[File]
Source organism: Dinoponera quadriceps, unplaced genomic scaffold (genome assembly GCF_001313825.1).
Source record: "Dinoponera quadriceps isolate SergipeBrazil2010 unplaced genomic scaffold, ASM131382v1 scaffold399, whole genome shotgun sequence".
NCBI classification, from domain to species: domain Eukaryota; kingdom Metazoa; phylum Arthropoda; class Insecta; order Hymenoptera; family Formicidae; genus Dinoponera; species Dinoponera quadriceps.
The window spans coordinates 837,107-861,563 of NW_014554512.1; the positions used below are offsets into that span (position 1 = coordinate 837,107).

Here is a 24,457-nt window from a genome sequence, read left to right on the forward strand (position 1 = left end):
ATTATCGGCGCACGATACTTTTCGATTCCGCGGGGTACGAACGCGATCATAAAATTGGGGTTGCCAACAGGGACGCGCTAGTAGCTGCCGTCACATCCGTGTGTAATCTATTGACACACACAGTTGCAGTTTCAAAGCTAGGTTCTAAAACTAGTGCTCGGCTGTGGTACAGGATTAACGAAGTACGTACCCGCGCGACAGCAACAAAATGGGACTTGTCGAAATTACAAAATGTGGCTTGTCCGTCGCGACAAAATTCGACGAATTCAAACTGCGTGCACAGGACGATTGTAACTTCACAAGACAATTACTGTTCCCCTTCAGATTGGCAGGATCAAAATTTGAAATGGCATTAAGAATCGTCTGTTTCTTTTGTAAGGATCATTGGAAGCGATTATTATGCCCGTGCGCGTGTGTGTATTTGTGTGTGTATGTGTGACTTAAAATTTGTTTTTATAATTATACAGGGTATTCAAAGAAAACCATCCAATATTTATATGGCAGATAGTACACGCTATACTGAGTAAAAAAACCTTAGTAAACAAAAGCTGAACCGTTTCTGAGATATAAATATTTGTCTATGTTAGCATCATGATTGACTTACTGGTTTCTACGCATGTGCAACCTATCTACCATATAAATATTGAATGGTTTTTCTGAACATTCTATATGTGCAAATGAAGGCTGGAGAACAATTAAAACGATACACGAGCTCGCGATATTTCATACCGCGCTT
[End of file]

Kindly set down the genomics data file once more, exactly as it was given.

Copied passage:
Source organism: Dinoponera quadriceps, unplaced genomic scaffold (genome assembly GCF_001313825.1).
Source record: "Dinoponera quadriceps isolate SergipeBrazil2010 unplaced genomic scaffold, ASM131382v1 scaffold399, whole genome shotgun sequence".
NCBI classification, from domain to species: domain Eukaryota; kingdom Metazoa; phylum Arthropoda; class Insecta; order Hymenoptera; family Formicidae; genus Dinoponera; species Dinoponera quadriceps.
The window spans coordinates 837,107-861,563 of NW_014554512.1; the positions used below are offsets into that span (position 1 = coordinate 837,107).

Here is a 24,457-nt window from a genome sequence, read left to right on the forward strand (position 1 = left end):
ATTATCGGCGCACGATACTTTTCGATTCCGCGGGGTACGAACGCGATCATAAAATTGGGGTTGCCAACAGGGACGCGCTAGTAGCTGCCGTCACATCCGTGTGTAATCTATTGACACACACAGTTGCAGTTTCAAAGCTAGGTTCTAAAACTAGTGCTCGGCTGTGGTACAGGATTAACGAAGTACGTACCCGCGCGACAGCAACAAAATGGGACTTGTCGAAATTACAAAATGTGGCTTGTCCGTCGCGACAAAATTCGACGAATTCAAACTGCGTGCACAGGACGATTGTAACTTCACAAGACAATTACTGTTCCCCTTCAGATTGGCAGGATCAAAATTTGAAATGGCATTAAGAATCGTCTGTTTCTTTTGTAAGGATCATTGGAAGCGATTATTATGCCCGTGCGCGTGTGTGTATTTGTGTGTGTATGTGTGACTTAAAATTTGTTTTTATAATTATACAGGGTATTCAAAGAAAACCATCCAATATTTATATGGCAGATAGTACACGCTATACTGAGTAAAAAAACCTTAGTAAACAAAAGCTGAACCGTTTCTGAGATATAAATATTTGTCTATGTTAGCATCATGATTGACTTACTGGTTTCTACGCATGTGCAACCTATCTACCATATAAATATTGAATGGTTTTTCTGAACATTCTATATGTGCAAATGAAGGCTGGAGAACAATTAAAACGATACACGAGCTCGCGATATTTCATACCGCGCTT